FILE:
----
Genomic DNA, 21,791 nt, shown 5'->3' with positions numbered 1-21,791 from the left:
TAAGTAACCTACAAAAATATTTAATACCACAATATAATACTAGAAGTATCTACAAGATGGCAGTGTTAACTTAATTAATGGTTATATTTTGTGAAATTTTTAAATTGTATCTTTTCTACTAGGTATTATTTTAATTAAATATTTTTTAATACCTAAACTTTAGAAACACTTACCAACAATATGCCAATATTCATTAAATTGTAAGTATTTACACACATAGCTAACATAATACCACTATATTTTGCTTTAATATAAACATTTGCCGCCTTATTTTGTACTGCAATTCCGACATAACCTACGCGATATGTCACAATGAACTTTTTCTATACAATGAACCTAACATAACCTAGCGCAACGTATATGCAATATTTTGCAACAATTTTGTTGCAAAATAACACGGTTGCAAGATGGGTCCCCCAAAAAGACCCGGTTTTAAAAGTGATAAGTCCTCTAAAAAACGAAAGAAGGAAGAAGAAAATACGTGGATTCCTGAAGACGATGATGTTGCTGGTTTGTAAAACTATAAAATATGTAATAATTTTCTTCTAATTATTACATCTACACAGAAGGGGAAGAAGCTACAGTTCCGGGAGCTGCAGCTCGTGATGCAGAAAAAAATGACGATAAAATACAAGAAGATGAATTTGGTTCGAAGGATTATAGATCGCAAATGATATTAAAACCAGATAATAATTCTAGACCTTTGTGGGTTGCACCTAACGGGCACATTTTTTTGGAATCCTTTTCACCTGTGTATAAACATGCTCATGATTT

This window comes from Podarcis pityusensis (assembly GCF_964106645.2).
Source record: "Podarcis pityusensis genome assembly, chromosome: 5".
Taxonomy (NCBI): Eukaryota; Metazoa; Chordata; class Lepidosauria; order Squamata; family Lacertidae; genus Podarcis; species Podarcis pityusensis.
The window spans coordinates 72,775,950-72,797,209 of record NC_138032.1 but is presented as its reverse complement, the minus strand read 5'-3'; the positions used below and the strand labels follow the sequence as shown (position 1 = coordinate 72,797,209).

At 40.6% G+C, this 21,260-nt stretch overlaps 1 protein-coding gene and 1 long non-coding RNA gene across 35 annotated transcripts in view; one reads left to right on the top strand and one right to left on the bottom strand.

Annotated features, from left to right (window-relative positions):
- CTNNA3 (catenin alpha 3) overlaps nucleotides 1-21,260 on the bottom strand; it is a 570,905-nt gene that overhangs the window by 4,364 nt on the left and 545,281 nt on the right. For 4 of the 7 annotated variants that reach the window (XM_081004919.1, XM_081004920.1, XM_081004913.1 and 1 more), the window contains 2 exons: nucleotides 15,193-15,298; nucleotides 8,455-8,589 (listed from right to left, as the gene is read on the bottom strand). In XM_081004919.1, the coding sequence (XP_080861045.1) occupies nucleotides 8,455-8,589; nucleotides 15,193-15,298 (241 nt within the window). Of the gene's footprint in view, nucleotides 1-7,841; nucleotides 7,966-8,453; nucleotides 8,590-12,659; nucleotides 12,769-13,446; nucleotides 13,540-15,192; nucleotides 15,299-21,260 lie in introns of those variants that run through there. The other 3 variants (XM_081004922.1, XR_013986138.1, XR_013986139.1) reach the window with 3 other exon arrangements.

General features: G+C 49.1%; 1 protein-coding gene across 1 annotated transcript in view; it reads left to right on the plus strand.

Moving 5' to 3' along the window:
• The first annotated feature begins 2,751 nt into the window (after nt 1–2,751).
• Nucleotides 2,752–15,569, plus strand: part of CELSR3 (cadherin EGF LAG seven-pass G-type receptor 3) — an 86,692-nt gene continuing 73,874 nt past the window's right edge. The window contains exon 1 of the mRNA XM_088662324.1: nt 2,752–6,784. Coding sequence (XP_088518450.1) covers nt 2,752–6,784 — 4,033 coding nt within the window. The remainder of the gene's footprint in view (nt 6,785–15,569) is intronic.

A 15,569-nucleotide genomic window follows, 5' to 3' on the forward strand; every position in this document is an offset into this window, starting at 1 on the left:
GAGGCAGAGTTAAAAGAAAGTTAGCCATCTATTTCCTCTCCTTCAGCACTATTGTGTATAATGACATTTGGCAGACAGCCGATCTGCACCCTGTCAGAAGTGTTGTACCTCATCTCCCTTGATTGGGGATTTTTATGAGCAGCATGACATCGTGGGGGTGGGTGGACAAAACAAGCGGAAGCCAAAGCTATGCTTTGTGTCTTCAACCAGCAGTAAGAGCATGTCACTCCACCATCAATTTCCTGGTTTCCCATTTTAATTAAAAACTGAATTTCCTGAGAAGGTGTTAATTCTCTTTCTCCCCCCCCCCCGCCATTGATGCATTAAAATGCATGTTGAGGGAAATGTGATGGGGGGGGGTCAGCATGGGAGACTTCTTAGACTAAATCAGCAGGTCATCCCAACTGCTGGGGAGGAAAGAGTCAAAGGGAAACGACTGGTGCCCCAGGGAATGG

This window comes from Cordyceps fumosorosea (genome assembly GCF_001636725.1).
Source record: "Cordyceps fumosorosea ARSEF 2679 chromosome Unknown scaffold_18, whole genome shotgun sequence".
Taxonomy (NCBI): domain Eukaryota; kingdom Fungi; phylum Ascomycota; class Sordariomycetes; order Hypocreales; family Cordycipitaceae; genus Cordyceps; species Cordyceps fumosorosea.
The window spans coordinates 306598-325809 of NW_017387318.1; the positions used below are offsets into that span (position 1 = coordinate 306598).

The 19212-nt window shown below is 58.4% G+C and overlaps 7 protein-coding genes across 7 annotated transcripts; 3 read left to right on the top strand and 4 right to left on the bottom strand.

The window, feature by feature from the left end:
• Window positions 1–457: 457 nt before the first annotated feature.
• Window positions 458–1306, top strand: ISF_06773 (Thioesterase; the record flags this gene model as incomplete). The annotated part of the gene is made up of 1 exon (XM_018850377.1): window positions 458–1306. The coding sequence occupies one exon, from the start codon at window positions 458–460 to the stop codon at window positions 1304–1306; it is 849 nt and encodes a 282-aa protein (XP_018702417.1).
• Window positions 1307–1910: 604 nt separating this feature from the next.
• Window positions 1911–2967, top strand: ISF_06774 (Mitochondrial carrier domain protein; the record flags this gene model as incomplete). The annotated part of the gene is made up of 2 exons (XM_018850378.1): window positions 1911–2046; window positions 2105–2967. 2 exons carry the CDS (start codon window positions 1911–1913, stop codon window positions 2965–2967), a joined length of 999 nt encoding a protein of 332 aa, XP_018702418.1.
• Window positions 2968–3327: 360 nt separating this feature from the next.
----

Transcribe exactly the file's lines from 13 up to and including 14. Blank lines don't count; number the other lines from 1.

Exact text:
• Nucleotides 2,752–15,569, plus strand: part of CELSR3 (cadherin EGF LAG seven-pass G-type receptor 3) — an 86,692-nt gene continuing 73,874 nt past the window's right edge. The window contains exon 1 of the mRNA XM_088662324.1: nt 2,752–6,784. Coding sequence (XP_088518450.1) covers nt 2,752–6,784 — 4,033 coding nt within the window. The remainder of the gene's footprint in view (nt 6,785–15,569) is intronic.

A 15,569-nucleotide genomic window follows, 5' to 3' on the forward strand; every position in this document is an offset into this window, starting at 1 on the left: